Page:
So what is privilege? The Wom*ns collective ask you to find out

Hi everyone. The Wom*n’s Collective has been working on a mix of things this week, actively organizing events and a little self-education about privilege. Since this is a topic that is relevant to the majority of people lucky enough to attend university we thought we’d share our modicum of learning with all Honi readers.

(If you would like to learn more about this then we are also very excited to let you know that will be starting a reading group in the next few weeks. Keep you posted!)

So what is privilege? In the broad definition, social privileges are abilities you’re afforded, solely based on external factors. Such as where you were born, how you look, where you live, what kind of education you have received, what you believe in, who you are attracted to, or what body you find yourself in, etc. These societal privileges are important and necessary to acknowledge and comprehend because where there is privilege, there is always disadvantage and oppression. In fact, when we neglect to question our own experiences and just accept the way society functions, we become complacent in all forms of oppression, even our own. You can moderate the degree of oppression in discrete situations by being aware of your own privilege and actively trying to counter it.

Well how do you do that? Well, firstly you have to recognize that societial discourses and narratives, institutions and bureaucracies often reinforce privilege (and oppression) as their power is implicitly based on a dichotomy of haves and have-nots. The problem is everywhere, but change can start anywhere (ie. You.) So here are some tips on how to negotiate your privilege in a space where oppression occurs:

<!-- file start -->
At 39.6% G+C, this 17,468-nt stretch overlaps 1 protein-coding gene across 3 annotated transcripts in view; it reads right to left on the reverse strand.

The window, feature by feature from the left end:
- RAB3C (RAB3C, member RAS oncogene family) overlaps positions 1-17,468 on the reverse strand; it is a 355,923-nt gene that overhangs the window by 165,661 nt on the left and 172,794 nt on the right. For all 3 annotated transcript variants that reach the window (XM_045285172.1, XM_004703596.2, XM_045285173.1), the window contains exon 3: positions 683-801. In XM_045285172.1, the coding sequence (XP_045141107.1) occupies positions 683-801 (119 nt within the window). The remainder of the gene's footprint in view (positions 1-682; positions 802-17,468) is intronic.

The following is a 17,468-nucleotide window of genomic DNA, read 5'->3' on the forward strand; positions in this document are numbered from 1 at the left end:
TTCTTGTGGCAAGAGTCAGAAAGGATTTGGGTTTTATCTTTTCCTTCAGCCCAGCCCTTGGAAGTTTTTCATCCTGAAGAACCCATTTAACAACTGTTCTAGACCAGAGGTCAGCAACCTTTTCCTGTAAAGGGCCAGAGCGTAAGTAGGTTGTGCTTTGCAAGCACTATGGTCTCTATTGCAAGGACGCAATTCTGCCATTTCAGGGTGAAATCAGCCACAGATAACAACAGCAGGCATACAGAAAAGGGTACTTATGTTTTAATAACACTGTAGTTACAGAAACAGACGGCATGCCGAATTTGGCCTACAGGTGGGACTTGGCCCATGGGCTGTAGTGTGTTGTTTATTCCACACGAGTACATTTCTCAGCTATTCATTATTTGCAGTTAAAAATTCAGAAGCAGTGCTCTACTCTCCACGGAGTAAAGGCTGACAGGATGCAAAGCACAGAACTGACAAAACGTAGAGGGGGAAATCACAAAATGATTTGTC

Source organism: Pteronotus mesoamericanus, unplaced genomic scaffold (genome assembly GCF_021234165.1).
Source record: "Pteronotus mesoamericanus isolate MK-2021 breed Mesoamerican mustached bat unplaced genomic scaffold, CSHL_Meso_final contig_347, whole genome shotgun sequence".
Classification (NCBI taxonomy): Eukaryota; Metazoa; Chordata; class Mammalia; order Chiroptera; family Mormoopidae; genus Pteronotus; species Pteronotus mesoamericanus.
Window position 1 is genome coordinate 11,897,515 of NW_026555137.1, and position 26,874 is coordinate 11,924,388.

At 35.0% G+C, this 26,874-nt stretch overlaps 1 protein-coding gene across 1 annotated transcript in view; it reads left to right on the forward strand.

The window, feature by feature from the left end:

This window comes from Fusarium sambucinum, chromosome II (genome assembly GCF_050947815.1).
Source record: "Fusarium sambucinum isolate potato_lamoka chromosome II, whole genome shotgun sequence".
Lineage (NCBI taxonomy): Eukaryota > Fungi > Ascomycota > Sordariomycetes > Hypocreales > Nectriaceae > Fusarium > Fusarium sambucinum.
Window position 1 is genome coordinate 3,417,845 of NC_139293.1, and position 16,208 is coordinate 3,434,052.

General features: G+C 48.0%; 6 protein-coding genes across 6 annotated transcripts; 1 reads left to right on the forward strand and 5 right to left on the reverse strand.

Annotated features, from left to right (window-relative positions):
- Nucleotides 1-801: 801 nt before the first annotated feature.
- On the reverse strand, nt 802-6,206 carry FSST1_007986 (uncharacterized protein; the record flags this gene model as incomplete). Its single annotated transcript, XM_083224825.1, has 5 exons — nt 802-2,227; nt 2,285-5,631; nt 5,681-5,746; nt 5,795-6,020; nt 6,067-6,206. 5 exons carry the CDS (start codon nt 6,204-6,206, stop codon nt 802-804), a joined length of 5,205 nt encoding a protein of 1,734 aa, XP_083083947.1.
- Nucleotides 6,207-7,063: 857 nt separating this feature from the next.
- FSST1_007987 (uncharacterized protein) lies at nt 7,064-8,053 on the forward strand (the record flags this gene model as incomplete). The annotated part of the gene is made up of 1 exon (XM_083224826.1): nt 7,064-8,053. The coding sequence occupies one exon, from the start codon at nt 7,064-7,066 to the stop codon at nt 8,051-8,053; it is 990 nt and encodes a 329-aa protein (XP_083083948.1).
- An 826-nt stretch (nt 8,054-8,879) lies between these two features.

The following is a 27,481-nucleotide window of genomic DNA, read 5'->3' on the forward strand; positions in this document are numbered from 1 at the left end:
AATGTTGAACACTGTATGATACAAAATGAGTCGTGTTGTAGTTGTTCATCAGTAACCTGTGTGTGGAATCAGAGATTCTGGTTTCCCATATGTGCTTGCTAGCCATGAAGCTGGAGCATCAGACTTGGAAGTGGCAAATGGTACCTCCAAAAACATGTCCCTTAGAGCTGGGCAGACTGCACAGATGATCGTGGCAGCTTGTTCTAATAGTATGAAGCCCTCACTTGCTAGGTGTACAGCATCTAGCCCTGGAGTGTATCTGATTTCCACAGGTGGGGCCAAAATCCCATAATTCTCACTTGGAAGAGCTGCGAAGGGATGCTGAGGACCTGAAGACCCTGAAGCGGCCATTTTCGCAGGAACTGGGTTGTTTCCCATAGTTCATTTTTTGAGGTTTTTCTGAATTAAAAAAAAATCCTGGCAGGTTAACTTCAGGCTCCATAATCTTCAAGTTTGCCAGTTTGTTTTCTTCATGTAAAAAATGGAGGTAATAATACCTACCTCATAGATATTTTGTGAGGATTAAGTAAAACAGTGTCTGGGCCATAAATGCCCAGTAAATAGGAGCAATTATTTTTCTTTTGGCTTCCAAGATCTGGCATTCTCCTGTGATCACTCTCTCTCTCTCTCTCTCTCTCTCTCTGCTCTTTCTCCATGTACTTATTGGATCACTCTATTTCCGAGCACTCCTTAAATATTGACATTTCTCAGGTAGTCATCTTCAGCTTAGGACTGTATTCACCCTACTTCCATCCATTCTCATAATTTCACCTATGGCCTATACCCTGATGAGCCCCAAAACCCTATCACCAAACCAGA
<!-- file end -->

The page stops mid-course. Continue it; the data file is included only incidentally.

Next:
Listen.
Understand that your image of success is not the same as other peoples’.
Understand that while we work together as students, there’s no universal experience of identity that unites us all.
Be respectful and engage thoughtfully and compassionately.
If you aren’t sure about cultural experience or gender identity, ask generally not personally. Don’t forget about the internet!
Educate yourself about the oppression of others for your own sake.
Never expect or accept gratitude from minorities or oppressed groups for self-educating.

Georgia Cranko, Julia Readett and Phoebe Moloney

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